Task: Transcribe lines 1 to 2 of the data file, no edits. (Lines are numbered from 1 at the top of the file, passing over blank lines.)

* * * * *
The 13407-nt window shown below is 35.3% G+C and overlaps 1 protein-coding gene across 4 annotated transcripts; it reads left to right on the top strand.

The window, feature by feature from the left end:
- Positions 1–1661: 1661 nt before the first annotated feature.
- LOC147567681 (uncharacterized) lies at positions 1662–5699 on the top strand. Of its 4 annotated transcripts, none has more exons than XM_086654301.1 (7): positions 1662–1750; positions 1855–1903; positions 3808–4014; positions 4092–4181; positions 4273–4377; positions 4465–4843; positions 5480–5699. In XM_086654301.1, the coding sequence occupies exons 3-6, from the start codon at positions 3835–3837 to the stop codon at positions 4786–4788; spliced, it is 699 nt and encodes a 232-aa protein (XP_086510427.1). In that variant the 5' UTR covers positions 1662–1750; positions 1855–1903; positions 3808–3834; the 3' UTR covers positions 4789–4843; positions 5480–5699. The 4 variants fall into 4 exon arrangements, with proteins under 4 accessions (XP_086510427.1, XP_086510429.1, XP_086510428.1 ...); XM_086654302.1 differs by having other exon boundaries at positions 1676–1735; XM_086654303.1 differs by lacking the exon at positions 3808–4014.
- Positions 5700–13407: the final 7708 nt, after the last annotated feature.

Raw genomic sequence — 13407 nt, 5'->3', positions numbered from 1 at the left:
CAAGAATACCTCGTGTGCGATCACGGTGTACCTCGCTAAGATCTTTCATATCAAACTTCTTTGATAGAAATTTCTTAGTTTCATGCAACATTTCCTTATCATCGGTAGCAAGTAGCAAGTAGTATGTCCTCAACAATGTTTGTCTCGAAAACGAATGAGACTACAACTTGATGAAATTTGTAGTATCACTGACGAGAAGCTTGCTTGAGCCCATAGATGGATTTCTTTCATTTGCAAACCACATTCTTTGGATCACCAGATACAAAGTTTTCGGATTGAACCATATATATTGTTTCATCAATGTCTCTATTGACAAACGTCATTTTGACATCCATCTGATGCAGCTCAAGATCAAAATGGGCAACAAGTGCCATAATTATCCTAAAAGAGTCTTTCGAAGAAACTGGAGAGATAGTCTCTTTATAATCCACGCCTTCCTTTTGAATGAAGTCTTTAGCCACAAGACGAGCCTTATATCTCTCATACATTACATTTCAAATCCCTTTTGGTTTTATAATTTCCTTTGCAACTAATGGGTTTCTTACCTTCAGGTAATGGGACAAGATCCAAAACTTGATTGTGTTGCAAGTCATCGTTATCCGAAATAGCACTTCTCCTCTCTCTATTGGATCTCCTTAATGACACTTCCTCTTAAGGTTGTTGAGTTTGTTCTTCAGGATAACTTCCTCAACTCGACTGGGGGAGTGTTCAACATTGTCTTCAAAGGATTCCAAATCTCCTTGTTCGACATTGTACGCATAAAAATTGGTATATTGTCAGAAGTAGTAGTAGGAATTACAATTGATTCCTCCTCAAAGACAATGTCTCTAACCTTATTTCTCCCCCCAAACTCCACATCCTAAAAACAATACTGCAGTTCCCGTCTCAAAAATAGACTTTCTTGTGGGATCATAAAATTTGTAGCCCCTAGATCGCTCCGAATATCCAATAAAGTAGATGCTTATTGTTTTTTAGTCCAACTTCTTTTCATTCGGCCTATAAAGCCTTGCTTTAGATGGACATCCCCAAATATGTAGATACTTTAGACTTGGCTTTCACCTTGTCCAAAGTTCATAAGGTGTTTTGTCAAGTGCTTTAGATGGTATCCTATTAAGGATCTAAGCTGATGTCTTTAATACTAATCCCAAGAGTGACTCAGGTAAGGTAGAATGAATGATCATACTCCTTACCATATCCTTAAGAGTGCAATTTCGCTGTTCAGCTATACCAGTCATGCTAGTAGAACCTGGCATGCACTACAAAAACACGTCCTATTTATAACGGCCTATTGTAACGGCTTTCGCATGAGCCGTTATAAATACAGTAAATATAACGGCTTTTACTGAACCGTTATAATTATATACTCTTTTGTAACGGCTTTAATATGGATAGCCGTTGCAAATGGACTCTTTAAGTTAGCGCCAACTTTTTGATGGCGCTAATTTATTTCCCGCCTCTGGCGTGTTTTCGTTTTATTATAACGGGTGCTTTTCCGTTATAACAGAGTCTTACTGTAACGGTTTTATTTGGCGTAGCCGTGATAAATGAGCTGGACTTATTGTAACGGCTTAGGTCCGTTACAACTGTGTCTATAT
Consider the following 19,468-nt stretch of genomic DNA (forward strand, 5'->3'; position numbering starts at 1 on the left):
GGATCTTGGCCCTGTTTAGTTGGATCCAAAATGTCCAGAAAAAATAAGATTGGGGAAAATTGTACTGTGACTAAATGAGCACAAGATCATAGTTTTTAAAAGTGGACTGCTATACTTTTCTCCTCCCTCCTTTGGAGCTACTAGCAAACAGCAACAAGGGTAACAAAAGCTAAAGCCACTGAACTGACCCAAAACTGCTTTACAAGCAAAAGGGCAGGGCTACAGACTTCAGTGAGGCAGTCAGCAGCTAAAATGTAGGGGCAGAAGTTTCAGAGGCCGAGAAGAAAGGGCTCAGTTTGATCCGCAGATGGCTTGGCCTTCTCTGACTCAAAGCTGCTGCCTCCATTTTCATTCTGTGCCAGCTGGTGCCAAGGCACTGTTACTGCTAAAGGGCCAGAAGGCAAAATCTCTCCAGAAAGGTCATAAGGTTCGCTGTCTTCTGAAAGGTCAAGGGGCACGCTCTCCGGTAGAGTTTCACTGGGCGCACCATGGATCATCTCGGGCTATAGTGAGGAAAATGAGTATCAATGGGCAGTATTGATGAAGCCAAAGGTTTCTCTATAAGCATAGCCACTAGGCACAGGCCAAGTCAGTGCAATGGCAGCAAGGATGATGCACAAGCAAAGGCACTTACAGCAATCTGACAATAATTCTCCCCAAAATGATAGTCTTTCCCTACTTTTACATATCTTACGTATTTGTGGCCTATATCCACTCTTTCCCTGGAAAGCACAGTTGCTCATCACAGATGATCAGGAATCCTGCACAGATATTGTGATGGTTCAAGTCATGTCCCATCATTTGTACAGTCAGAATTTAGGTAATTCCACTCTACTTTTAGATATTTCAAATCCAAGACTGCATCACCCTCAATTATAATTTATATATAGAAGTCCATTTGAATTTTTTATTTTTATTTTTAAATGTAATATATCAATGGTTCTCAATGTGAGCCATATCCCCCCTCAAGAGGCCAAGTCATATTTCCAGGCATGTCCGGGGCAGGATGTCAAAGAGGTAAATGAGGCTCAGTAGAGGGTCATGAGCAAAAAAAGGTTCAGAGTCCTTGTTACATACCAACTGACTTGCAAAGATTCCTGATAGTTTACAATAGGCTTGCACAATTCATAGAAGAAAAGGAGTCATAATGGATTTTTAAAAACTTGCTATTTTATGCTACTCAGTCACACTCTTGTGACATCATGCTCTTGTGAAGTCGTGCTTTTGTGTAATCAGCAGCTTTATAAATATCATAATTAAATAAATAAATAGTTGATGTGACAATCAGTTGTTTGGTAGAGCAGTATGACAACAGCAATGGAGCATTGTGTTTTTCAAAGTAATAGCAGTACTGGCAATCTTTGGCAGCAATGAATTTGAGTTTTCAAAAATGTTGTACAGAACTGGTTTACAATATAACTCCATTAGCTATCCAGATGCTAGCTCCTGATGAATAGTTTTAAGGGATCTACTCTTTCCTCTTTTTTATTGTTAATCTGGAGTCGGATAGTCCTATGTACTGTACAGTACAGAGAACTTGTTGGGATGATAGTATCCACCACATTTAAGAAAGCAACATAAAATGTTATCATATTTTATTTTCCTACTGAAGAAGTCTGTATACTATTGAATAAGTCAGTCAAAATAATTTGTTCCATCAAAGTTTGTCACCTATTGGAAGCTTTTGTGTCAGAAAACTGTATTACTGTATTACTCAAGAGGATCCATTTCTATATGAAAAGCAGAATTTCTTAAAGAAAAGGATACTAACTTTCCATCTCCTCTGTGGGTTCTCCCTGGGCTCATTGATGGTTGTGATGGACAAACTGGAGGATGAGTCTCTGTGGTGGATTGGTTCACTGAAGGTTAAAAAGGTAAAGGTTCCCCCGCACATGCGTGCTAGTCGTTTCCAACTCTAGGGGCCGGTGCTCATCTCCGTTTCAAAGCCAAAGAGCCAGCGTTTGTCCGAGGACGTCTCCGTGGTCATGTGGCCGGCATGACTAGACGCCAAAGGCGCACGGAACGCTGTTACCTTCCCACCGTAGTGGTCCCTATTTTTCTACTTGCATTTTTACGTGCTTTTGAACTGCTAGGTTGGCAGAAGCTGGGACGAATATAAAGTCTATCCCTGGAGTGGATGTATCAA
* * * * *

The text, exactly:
The 13407-nt window shown below is 35.3% G+C and overlaps 1 protein-coding gene across 4 annotated transcripts; it reads left to right on the top strand.

The window, feature by feature from the left end: